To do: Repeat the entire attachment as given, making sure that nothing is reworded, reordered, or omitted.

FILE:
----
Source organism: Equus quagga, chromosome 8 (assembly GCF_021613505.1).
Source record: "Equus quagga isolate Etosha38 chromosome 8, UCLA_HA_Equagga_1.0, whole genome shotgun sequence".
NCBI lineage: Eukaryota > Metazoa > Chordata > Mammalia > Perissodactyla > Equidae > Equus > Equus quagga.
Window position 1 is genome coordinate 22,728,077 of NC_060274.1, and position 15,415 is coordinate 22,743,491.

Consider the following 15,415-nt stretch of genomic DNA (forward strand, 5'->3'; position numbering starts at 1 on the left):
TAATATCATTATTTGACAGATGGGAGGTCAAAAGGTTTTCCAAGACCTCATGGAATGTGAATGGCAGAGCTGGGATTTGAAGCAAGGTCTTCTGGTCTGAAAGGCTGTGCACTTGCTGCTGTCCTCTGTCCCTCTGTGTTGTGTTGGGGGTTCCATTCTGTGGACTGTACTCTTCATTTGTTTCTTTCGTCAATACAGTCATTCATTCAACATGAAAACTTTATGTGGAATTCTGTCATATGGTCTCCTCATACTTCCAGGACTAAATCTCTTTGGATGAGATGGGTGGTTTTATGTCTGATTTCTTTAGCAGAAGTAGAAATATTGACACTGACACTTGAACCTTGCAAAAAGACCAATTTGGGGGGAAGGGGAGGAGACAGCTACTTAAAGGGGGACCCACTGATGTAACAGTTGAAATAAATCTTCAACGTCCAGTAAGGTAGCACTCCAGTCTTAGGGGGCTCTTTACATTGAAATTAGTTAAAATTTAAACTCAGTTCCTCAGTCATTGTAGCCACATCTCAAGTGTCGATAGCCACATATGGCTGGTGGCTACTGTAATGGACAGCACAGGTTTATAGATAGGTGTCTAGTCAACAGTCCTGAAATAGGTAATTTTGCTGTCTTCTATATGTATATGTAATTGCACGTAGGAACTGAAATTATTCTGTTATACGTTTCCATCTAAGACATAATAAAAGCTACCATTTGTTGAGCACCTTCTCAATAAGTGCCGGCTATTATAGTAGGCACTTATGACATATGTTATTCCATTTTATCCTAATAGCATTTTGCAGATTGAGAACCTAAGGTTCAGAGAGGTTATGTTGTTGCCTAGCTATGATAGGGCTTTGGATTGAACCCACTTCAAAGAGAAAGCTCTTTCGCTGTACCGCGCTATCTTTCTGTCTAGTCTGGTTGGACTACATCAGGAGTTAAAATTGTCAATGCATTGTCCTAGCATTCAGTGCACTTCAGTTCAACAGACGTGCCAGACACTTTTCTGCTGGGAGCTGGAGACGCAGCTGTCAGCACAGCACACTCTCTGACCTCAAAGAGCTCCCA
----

Source organism: Equus quagga, chromosome 8 (assembly GCF_021613505.1).
Source record: "Equus quagga isolate Etosha38 chromosome 8, UCLA_HA_Equagga_1.0, whole genome shotgun sequence".
NCBI lineage: Eukaryota > Metazoa > Chordata > Mammalia > Perissodactyla > Equidae > Equus > Equus quagga.
Window position 1 is genome coordinate 22,728,077 of NC_060274.1, and position 15,415 is coordinate 22,743,491.

Consider the following 15,415-nt stretch of genomic DNA (forward strand, 5'->3'; position numbering starts at 1 on the left):
TAATATCATTATTTGACAGATGGGAGGTCAAAAGGTTTTCCAAGACCTCATGGAATGTGAATGGCAGAGCTGGGATTTGAAGCAAGGTCTTCTGGTCTGAAAGGCTGTGCACTTGCTGCTGTCCTCTGTCCCTCTGTGTTGTGTTGGGGGTTCCATTCTGTGGACTGTACTCTTCATTTGTTTCTTTCGTCAATACAGTCATTCATTCAACATGAAAACTTTATGTGGAATTCTGTCATATGGTCTCCTCATACTTCCAGGACTAAATCTCTTTGGATGAGATGGGTGGTTTTATGTCTGATTTCTTTAGCAGAAGTAGAAATATTGACACTGACACTTGAACCTTGCAAAAAGACCAATTTGGGGGGAAGGGGAGGAGACAGCTACTTAAAGGGGGACCCACTGATGTAACAGTTGAAATAAATCTTCAACGTCCAGTAAGGTAGCACTCCAGTCTTAGGGGGCTCTTTACATTGAAATTAGTTAAAATTTAAACTCAGTTCCTCAGTCATTGTAGCCACATCTCAAGTGTCGATAGCCACATATGGCTGGTGGCTACTGTAATGGACAGCACAGGTTTATAGATAGGTGTCTAGTCAACAGTCCTGAAATAGGTAATTTTGCTGTCTTCTATATGTATATGTAATTGCACGTAGGAACTGAAATTATTCTGTTATACGTTTCCATCTAAGACATAATAAAAGCTACCATTTGTTGAGCACCTTCTCAATAAGTGCCGGCTATTATAGTAGGCACTTATGACATATGTTATTCCATTTTATCCTAATAGCATTTTGCAGATTGAGAACCTAAGGTTCAGAGAGGTTATGTTGTTGCCTAGCTATGATAGGGCTTTGGATTGAACCCACTTCAAAGAGAAAGCTCTTTCGCTGTACCGCGCTATCTTTCTGTCTAGTCTGGTTGGACTACATCAGGAGTTAAAATTGTCAATGCATTGTCCTAGCATTCAGTGCACTTCAGTTCAACAGACGTGCCAGACACTTTTCTGCTGGGAGCTGGAGACGCAGCTGTCAGCACAGCACACTCTCTGACCTCAAAGAGCTCCCA